Posted by Brent Gregory on December 9th, 2013
|1||Get a job at a company that sells software.||Work where you directly impact company revenue and growth.|
|2||Determine the critical properties of the software that drive purchase decisions.||Understand the link between your software and revenue.|
|3||Get a job in a department where you can affect those critical properties.||Go where you can have the most impact.|
|4||Find or build a system that measures the critical properties.||Measuring is the first step toward improving.|
|5||Write code that improves the measurements of critical properties.||This is how you add value.|
|6||Deliver your improvements to customers, and ensure they see the benefits.||This is how your value is realized.|
|7||Review your progress, and adjust.||Feedback loops drive improvement.|
I use these steps every day. I work at a company that sells the software that creates integrated circuits. Some critical properties are the run time of the software, and the clock frequency and power dissipation of the integrated circuits. I use a suite of realistic test cases to guide improvements to the critical properties. When a project looks like a winner on the internal tests, I take it to customers to see how it works in the real world. At every step, feedback loops keep things on track, and revenue is the ultimate feedback.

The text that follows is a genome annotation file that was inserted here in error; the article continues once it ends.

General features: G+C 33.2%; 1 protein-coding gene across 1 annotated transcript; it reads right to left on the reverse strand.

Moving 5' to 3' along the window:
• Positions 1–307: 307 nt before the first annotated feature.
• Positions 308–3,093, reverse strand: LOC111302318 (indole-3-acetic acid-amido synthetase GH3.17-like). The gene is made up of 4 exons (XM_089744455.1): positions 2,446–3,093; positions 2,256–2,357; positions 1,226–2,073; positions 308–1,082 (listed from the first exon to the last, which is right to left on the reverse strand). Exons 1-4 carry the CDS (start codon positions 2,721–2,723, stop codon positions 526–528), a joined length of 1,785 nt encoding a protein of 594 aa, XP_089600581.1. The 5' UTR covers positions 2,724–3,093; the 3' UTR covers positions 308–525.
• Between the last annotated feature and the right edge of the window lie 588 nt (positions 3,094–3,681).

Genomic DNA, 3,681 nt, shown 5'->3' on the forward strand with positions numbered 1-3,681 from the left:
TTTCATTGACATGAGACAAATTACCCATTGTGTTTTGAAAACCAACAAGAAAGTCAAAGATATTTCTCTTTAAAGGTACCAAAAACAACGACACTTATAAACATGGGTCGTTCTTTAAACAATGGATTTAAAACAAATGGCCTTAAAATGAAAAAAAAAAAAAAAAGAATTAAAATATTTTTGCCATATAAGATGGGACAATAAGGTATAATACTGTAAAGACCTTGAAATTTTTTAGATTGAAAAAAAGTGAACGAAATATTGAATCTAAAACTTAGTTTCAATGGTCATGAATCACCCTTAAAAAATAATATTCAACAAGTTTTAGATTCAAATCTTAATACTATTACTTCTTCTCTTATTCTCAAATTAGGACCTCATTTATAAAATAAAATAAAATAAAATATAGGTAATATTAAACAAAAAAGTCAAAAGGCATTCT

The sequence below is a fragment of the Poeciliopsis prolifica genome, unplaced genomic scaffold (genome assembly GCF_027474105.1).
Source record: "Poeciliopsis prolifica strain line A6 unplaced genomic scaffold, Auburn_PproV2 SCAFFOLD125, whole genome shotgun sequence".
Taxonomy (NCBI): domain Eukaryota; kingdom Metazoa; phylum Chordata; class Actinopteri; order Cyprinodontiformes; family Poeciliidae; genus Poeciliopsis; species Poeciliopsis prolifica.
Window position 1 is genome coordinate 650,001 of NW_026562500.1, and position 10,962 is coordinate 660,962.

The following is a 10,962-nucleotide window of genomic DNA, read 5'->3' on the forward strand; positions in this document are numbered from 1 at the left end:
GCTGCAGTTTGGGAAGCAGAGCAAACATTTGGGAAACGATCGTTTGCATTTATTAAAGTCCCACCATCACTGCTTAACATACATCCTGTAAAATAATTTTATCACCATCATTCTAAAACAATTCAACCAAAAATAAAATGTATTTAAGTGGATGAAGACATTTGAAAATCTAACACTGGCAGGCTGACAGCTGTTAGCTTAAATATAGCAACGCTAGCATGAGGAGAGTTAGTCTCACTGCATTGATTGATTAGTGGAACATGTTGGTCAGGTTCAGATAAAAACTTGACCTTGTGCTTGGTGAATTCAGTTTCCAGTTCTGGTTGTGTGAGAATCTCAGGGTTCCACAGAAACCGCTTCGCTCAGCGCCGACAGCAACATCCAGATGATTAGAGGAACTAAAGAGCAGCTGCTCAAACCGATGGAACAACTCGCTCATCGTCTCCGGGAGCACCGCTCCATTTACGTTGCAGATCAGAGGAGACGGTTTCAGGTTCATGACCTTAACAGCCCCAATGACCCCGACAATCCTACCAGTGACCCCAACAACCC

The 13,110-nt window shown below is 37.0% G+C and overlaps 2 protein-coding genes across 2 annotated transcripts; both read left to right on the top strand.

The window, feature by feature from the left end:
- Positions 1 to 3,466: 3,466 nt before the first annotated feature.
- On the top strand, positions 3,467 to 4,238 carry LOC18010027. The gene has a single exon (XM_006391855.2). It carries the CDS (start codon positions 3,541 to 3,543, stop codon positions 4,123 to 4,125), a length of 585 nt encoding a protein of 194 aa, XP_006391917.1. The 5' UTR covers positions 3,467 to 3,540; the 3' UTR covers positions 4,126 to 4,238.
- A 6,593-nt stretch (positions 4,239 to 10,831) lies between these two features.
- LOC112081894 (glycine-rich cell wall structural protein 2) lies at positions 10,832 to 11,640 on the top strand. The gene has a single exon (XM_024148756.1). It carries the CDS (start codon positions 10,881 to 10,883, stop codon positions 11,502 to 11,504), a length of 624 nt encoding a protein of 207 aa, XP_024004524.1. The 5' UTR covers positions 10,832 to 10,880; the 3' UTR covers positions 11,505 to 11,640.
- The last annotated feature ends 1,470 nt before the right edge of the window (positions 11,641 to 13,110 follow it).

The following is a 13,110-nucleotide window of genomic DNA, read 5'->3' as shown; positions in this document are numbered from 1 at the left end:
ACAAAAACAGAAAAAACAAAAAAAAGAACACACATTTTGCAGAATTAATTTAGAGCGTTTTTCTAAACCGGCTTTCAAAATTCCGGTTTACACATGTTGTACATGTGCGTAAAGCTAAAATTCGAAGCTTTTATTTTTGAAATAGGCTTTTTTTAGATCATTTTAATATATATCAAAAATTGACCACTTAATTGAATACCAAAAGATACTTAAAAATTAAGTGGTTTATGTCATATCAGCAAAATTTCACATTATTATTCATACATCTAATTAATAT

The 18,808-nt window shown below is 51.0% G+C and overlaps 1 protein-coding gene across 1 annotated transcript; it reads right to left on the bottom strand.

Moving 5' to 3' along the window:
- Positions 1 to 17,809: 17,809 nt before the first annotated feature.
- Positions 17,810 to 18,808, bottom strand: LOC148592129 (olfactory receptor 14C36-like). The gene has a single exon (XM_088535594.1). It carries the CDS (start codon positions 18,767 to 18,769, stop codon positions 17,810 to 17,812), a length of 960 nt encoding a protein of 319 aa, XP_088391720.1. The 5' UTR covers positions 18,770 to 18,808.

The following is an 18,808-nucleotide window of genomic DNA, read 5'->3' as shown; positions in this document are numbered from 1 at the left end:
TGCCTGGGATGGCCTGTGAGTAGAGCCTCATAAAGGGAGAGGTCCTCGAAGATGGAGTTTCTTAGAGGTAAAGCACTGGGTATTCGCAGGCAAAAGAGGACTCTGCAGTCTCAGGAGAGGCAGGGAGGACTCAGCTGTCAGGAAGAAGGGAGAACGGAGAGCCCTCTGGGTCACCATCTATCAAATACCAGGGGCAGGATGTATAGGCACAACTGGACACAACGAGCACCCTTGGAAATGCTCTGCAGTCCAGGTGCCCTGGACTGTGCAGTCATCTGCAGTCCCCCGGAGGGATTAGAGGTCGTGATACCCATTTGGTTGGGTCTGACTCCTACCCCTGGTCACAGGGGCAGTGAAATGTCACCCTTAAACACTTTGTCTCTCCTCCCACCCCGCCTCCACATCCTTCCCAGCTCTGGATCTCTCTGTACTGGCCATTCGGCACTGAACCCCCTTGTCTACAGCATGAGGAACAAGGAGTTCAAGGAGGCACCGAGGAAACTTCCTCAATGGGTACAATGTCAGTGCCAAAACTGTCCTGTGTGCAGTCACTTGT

I developed these steps based on my experience working at Synopsys. They might also work in other industries. I think they work especially well at Synopsys because integrated circuit success is exquisitely tied to a set of crisply measurable critical properties, and those properties are driven by the quality of the algorithms we create.
Interested? Send me an email by clicking on my name above.